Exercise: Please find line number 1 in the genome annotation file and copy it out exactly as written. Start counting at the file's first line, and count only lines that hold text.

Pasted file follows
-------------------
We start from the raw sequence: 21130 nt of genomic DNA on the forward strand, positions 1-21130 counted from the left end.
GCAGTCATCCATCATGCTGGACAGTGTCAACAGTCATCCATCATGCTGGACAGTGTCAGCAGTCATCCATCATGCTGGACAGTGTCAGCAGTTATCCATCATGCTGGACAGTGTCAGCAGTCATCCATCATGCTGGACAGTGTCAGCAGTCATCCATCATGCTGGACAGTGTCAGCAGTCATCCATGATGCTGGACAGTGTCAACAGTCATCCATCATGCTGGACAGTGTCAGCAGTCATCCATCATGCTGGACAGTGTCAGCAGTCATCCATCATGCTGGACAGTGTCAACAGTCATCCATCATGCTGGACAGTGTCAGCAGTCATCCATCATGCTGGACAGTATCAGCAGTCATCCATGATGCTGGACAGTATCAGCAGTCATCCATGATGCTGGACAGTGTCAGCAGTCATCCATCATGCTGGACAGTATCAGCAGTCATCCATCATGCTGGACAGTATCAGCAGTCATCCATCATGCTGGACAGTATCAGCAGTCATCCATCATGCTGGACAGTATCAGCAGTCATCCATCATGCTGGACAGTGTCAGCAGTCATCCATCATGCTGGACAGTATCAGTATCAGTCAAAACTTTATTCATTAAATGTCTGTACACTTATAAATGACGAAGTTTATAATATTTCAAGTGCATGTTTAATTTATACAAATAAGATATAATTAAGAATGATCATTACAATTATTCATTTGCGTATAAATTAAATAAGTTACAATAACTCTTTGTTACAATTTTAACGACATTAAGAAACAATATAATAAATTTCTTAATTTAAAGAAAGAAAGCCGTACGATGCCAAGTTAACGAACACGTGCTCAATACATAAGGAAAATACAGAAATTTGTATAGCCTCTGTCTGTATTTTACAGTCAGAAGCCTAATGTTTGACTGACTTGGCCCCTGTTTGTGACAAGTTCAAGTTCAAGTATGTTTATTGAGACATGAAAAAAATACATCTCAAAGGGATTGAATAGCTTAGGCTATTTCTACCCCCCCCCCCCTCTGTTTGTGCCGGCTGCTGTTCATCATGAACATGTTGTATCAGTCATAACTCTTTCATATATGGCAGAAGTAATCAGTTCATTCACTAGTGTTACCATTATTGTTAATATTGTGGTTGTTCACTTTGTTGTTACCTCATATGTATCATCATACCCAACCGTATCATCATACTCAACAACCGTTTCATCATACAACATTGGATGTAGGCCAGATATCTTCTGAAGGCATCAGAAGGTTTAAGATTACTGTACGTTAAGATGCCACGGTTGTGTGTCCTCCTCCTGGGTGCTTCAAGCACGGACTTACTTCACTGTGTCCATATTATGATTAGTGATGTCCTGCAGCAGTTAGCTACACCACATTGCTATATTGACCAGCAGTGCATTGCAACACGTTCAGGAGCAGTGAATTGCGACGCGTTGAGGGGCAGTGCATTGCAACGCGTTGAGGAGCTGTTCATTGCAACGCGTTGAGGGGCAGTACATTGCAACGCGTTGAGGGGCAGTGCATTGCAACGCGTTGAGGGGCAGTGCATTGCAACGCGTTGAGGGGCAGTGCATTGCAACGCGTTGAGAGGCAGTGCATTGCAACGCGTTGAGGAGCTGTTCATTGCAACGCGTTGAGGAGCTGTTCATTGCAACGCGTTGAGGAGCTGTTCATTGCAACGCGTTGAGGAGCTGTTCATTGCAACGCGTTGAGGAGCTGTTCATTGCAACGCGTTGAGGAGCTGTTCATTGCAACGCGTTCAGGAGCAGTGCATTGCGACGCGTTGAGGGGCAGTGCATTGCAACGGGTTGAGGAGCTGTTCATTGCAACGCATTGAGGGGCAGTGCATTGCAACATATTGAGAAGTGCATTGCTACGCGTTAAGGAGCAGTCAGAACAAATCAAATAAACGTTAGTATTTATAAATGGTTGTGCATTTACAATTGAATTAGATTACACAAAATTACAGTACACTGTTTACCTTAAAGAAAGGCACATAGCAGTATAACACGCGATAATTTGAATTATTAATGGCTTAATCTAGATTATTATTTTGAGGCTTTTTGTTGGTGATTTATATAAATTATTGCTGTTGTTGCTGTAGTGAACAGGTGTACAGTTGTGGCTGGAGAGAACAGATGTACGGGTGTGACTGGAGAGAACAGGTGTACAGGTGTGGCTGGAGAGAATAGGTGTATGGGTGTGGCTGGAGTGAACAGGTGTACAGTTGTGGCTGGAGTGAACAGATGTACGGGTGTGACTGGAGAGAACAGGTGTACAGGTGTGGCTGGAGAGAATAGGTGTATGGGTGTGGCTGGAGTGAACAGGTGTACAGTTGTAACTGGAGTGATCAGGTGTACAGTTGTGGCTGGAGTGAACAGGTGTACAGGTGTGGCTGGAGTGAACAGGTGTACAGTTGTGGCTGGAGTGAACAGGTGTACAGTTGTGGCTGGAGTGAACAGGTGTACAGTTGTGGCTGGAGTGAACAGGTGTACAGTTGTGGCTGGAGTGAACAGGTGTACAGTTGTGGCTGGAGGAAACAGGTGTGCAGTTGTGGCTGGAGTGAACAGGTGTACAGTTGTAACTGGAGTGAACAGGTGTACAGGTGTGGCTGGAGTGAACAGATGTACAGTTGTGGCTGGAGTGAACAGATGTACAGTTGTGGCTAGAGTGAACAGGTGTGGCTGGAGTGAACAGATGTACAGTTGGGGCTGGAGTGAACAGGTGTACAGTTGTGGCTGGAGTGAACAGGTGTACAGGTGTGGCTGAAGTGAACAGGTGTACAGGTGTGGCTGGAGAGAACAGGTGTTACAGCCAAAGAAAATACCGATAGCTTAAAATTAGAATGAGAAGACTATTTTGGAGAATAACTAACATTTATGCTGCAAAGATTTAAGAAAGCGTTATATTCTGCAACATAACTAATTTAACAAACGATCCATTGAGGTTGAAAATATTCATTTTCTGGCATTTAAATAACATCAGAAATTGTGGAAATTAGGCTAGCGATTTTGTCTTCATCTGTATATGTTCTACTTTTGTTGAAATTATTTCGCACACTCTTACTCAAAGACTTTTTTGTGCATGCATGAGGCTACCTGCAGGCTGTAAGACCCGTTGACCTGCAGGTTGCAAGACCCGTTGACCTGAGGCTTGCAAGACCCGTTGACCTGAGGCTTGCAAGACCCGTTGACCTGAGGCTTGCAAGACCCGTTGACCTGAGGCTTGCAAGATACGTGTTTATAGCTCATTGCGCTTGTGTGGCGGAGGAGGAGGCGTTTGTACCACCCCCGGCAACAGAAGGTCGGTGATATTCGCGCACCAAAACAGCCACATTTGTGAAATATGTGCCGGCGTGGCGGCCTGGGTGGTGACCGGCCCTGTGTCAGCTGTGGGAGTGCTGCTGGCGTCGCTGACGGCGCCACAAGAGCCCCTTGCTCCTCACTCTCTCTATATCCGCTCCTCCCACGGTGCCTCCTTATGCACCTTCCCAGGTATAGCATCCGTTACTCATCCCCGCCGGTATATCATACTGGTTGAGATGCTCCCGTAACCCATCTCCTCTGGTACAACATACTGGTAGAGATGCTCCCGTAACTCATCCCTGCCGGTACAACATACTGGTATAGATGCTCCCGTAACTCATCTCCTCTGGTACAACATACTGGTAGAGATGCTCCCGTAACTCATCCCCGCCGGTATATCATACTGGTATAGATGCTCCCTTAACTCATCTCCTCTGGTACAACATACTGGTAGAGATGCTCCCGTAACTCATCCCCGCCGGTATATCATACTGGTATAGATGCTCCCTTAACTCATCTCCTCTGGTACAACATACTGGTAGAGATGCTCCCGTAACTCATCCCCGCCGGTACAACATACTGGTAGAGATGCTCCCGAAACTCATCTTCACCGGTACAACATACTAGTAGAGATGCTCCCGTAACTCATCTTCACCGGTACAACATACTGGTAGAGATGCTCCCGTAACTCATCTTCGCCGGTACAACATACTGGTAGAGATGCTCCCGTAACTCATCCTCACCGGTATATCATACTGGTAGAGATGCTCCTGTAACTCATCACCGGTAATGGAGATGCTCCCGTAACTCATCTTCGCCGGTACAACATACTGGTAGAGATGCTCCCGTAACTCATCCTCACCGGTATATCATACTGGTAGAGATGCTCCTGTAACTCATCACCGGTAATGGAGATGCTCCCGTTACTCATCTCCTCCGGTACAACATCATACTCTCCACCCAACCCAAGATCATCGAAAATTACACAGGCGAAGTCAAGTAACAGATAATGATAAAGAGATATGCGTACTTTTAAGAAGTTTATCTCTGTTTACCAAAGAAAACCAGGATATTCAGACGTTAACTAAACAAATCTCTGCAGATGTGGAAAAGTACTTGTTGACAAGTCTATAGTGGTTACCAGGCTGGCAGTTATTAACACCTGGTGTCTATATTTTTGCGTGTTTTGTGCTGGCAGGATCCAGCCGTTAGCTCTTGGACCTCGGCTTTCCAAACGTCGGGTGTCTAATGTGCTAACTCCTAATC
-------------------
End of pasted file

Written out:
We start from the raw sequence: 21130 nt of genomic DNA on the forward strand, positions 1-21130 counted from the left end.